Alan Gell sat in prison for nine years for a crime he did not commit. He spent four of those years—the length of your entire time at Duke—on death row for the 1995 murder of Allen Ray Jenkins in Aulander, N.C. In spite of the fact that there was no physical evidence linking Gell to the case and that the strongest evidence against him was the testimony of two young females who were accomplices to the crime, the Attorney General’s office tried him for first-degree murder.
During the initial trial, the jury never heard from some of the 17 witnesses who saw the victim alive after the time Gell allegedly committed the murder nor from an audiotape revealing that the two female co-defendants sought to concoct a story that would frame Gell. Failing to act in accordance with the Constitution, the Attorney General’s office did not share these testimonies or the tape with the defense attorneys.
Following the conviction, Gell was appointed new attorneys who not only discovered the tape and the favorable testimony but also worked with forensic experts to determine that Jenkins could not have died April 3—the date Gell allegedly committed the crime. Yet the Attorney General’s office still pushed for Gell’s execution in spite of the overwhelming evidence in his favor.
Lawyers from the office went so far as to retry the case even after a superior court judge in Bertie County overturned the initial verdict. The jury in the second trial deliberated for less than three hours before exonerating the defendant. Gell left prison Feb. 18, 2004, after spending close to a decade behind bars.
I wish I could tell you that such a case is an isolated incident that rarely occurs in our judicial system. But in North Carolina alone, under the current death penalty law, at least five innocent people have been sentenced to death. Cognizant of the systemic flaws that have contributed to these wrongful convictions, 39 legislators in the North Carolina House recently introduced Bill 529 calling for a moratorium. The bill proposes a two-year suspension of executions during which time the General Assembly would review the state’s capital punishment system. During these two years, however, the state can still try original and appellate death penalty cases.
Regardless of one’s stance on the death penalty, there is simply no rational reason for opposing this bill. The moratorium is not a partisan issue but rather an attempt by all parties involved to ameliorate our state’s judicial system. The committee assigned to conduct the review would address, among other topics, the issue of incompetent counsel and the prevalence of discrimination in first-degree murder cases.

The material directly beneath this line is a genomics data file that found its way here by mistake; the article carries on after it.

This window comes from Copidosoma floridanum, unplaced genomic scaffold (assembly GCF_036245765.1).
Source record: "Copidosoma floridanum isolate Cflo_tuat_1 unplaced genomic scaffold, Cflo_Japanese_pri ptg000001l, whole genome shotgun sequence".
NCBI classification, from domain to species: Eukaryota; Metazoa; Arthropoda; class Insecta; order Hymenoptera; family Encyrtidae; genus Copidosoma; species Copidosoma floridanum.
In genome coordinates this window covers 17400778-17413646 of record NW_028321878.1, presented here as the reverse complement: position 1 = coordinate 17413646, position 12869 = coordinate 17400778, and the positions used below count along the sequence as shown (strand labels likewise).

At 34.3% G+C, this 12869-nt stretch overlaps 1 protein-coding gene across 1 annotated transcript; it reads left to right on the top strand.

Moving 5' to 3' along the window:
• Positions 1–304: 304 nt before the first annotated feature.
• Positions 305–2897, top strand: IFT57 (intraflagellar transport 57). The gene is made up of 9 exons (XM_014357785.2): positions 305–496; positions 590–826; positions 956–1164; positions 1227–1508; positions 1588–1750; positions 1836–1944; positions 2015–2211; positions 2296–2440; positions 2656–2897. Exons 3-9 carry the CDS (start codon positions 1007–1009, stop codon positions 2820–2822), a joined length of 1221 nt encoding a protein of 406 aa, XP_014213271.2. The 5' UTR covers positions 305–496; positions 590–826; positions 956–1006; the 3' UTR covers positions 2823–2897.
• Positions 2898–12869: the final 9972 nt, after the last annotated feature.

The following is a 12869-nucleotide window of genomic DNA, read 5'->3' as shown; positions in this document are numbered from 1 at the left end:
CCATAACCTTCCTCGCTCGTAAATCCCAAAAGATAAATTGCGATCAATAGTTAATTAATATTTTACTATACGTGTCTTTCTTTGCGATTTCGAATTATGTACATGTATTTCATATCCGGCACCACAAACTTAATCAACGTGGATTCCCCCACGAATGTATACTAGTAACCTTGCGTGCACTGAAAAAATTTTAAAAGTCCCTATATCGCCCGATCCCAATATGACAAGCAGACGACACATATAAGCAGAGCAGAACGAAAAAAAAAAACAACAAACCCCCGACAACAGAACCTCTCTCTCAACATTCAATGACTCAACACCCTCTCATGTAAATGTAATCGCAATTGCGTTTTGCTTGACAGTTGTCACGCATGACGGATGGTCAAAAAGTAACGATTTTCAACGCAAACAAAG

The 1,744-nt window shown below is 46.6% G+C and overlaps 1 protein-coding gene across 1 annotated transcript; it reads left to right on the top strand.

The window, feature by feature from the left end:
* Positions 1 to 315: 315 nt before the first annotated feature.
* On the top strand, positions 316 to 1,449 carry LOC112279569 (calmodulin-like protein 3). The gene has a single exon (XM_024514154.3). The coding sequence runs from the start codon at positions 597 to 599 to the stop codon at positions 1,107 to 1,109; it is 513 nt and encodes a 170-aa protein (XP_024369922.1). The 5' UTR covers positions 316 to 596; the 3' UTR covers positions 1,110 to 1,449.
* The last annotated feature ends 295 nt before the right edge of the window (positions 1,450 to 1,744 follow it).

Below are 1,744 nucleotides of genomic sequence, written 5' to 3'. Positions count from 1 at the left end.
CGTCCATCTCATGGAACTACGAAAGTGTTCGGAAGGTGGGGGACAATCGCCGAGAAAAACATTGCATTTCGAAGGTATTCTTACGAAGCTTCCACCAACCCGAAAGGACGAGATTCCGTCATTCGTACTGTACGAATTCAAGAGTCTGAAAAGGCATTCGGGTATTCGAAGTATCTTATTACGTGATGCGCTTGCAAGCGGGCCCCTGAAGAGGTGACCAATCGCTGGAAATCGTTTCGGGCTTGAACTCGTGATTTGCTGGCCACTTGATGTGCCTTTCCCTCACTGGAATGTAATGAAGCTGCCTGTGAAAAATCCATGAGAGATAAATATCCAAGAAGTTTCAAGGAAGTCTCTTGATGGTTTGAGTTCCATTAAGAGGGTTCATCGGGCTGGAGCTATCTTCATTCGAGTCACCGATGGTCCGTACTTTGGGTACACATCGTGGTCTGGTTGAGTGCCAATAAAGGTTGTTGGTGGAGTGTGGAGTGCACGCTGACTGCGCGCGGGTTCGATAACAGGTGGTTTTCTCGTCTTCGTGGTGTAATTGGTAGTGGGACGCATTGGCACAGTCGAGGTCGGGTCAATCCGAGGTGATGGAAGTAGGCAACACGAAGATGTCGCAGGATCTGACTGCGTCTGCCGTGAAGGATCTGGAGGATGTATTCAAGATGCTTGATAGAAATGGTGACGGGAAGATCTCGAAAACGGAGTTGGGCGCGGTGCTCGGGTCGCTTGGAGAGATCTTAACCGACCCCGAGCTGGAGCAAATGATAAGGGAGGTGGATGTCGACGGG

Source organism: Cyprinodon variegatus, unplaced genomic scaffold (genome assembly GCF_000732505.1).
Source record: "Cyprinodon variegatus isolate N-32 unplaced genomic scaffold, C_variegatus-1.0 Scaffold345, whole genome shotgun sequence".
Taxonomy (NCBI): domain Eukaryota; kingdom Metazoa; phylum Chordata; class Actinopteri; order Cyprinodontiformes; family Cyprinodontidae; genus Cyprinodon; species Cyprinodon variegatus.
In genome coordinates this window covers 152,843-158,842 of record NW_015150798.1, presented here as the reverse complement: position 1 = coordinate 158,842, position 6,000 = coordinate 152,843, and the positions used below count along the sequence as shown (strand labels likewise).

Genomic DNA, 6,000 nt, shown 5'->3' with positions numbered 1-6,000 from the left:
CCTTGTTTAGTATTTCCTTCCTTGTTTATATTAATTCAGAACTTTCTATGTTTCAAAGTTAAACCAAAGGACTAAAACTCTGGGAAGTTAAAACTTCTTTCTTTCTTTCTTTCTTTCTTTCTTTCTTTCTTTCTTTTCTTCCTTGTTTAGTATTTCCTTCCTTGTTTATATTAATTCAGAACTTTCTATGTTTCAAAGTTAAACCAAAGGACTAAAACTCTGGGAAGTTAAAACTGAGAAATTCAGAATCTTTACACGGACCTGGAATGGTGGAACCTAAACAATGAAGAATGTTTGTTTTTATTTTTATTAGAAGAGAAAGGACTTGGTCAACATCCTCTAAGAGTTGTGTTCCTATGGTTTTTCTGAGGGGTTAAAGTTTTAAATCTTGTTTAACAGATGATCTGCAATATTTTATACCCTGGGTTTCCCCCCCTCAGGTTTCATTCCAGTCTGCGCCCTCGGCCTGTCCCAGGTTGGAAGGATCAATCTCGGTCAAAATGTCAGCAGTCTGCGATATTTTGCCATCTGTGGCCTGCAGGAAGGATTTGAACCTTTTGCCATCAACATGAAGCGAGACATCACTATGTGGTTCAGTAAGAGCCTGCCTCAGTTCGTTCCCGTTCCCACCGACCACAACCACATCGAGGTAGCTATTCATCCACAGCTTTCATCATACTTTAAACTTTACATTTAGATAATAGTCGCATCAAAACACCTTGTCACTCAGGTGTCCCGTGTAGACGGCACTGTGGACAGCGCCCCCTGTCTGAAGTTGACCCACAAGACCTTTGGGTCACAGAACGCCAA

According to the non-partisan N.C. Coalition for a Moratorium, more than one in six death row inmates had lawyers who have been disbarred or disciplined while less than 1 percent of all lawyers in the state ever receive such severe penalties. As tends to be the case throughout the country, most death row inmates are sentenced to death for murdering a white person despite the fact that white people only represent a minority of all murder victims. Impoverished men and women, moreover, are far more likely to end up on death row than are wealthier—and usually whiter—defendants.
Thus how can we fail to review a system that is clearly biased against racial and ethnic minorities? How can we sit idly by while innocent people are sentenced to death? How can we fail to act when there are simple steps we can take to improve our justice system?
This Wednesday, March 30, is Moratorium Lobby Day in Raleigh. The N.C. Coalition for a Moratorium will be holding brief sessions explaining the proposed legislation in the Museum of History and then leading supporters over to the Legislative Building in order to meet with their state legislators.
Even if you cannot attend Lobby Day in Raleigh this Wednesday, you can e-mail and/or write your state legislator expressing your support for the bill. Even if you are not registered in North Carolina, you can write to the Durham state legislators and join the N.C. Coalition for a Moratorium at www.ncmoratorium.org.
The Talmud, rabbinical commentary on the Old Testament, teaches us that “saving one life is like saving an entire world.” By supporting the moratorium, you can help save the world many times over.
Adam Yoffie is a Trinity junior.
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